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Birth of the Báb
October 20th was one of my favorite holy days, as it commemorates the anniversary of the birth of Mírzá 'Alí-Muhhamad, titled the Báb (Gate), one of the three central figures of the Bahá'í Faith. (Beginning in 2015 it is November 13, as the Persian lunar and Bahá'í solar calendars have been reconciled.) He is revered as the Herald Who, according to the sacred scriptures of previous religious dispensations, was to announce and prepare the way for the advent of the great Redeemer who would inaugurate an era of righteousness and peace -- God's Kingdom on Earth.
He was born in 1819, in Shíráz, Persia (now Iran) into a distinguished family of merchants. His father, who died when He was a child, was renowned for his honesty and good business practices.
'Abdu'l-Bahá said of the Báb, "… at a youthful age, that is to say when He had reached the twenty-fifth year of His blessed life, He stood forth to proclaim His Cause. It was universally admitted by the Shí’ites that he had never studied in any school, and had not acquired knowledge from any teacher; all the people of Shíráz bear witness to this. Nevertheless, He suddenly appeared before the people, endowed with the most complete erudition. Although He was but a merchant, He confounded all the ‘ulamá [religious teachers] of Persia…. This illustrious soul arose with such power that He shook the supports of the religion, of the morals, the conditions, the habits, and the customs of Persia, and instituted new rules, new laws, and a new religion. Though the great personages of the State, nearly all the clergy, and the public men, arouse to destroy and annihilate Him, He alone withstood them, and moved the whole of Persia....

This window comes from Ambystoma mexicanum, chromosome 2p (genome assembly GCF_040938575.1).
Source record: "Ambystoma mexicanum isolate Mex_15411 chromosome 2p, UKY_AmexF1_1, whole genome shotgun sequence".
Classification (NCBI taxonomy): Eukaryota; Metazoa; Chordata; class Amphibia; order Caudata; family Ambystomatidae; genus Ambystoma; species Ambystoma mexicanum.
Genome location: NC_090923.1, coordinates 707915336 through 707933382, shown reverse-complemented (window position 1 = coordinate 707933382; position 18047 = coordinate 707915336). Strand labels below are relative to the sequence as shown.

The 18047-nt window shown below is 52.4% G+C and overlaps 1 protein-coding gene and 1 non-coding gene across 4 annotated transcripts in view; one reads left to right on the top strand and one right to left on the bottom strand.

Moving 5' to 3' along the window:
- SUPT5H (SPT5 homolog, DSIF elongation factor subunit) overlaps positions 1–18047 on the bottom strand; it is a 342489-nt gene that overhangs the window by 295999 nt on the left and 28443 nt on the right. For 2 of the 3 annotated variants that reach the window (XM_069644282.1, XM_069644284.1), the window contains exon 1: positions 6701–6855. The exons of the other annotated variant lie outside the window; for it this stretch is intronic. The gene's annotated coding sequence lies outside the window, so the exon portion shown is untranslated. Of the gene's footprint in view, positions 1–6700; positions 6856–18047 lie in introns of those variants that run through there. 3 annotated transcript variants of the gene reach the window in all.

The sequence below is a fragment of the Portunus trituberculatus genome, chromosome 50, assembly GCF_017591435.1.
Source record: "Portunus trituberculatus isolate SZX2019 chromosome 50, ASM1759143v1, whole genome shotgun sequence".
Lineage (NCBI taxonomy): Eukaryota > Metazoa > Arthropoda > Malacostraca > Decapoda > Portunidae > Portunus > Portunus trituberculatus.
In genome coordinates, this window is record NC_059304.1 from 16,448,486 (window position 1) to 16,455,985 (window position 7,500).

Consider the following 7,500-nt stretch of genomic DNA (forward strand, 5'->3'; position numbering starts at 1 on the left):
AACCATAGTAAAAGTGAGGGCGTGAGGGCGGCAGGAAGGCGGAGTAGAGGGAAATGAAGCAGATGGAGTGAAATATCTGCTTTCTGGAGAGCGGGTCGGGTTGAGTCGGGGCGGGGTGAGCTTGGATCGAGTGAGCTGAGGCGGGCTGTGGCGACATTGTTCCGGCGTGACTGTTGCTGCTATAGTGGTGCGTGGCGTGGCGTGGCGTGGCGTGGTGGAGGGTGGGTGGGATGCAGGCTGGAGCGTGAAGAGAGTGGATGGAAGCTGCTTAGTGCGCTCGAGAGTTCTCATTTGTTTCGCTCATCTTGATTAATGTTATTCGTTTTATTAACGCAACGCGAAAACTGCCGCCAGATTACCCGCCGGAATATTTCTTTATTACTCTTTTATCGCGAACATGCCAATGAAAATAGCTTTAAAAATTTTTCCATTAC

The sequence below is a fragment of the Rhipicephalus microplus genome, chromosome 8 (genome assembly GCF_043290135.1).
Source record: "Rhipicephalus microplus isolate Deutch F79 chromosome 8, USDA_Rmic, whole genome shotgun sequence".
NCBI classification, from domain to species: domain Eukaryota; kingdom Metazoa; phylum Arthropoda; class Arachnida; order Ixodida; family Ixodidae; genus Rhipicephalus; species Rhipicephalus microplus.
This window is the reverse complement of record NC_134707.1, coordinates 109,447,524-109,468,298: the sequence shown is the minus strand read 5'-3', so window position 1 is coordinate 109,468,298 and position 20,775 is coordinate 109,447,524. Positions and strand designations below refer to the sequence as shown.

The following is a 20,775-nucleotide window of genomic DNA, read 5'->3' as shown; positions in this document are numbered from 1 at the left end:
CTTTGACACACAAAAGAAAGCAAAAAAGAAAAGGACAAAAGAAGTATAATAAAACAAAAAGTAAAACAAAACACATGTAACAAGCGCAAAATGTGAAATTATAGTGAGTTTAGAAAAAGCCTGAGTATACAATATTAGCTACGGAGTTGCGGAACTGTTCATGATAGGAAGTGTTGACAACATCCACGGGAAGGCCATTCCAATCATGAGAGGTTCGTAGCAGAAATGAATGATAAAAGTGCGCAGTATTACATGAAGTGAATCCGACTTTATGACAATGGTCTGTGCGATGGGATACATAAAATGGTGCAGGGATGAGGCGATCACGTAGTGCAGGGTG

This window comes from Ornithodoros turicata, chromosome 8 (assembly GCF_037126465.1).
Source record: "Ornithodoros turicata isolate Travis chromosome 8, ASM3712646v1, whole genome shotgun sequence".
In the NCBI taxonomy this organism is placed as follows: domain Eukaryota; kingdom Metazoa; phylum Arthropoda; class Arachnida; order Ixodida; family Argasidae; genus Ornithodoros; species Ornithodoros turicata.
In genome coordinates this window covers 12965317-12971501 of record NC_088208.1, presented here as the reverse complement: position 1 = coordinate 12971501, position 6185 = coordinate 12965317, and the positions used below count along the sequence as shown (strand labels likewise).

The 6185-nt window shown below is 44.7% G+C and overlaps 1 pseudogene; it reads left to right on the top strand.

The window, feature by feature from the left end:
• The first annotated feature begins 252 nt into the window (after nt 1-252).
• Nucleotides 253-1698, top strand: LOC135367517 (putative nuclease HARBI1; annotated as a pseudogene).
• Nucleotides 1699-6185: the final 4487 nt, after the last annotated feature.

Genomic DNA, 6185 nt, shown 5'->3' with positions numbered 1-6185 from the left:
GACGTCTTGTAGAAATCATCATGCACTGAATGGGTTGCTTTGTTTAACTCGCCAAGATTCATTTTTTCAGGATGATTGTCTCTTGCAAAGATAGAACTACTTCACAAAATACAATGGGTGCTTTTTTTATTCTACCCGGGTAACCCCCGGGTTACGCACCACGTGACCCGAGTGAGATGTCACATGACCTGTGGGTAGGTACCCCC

"The government, the nation, the doctors of divinity, and the great personages, desired to extinguish His light, but they could not do so.... He imparted divine education to an unenlightened multitude and produced marvelous results on the thoughts, morals, customs, and conditions of the Persians. He announced the glad tidings of the manifestation of the Sun of Bahá [Bahá'u'lláh] to His followers, and prepared them to believe.
"The appearance of such wonderful signs and great results, the effects produced upon the minds of the people, and upon prevailing ideas; the establishment of the foundations of progress, and the organization of the principles of success and prosperity by a young merchant, constitute the greatest proof that He was a perfect Educator. A just person will never hesitate to believe this." Some Answered Questions, pp 25-25
Bahá'í communities around the world gather to celebrate with devotional programs, music and festive meals, and work is suspended. Children participate, as school is also suspended, youth often lead, adults greet family and friends in joyous reunion. A good time is had by all, regardless of language, race, age, religious background and national origin.
One thing I should mention is that there are no rituals, no set ceremonies, in Bahá'í activities. The religion is too young to have developed such things, and Bahá'u'lláh did not design many, so the flavors of local traditions and culture shine through. In Southern California, there might be a barbeque on the beach; in the Solomon Islands, a pig roast. In Alaska, the Bahá'ís might hold a potlatch to support a local women's shelter, and in South Africa or Scandinavia it could be a concert featuring young local musicians.
I look forward to this celebration each year, in whatever community I find myself.
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